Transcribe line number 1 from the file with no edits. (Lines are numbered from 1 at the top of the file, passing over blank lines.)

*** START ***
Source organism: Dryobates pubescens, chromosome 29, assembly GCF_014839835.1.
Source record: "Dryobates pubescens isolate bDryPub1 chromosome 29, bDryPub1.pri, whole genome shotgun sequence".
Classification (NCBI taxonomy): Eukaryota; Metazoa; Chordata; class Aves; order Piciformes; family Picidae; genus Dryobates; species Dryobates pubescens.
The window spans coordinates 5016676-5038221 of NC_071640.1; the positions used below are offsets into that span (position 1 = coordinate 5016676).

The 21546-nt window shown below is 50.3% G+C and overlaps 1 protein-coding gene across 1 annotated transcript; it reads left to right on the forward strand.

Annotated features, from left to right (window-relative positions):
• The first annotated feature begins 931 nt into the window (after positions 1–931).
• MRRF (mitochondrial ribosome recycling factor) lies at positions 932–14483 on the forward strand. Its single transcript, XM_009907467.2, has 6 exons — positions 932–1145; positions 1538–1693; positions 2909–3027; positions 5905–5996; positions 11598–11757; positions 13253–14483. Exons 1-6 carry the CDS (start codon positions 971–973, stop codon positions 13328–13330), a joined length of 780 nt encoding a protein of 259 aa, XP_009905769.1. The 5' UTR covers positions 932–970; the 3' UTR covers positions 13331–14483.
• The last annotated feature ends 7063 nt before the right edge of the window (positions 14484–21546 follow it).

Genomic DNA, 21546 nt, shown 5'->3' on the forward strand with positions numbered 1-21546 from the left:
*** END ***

Source organism: Dryobates pubescens, chromosome 29, assembly GCF_014839835.1.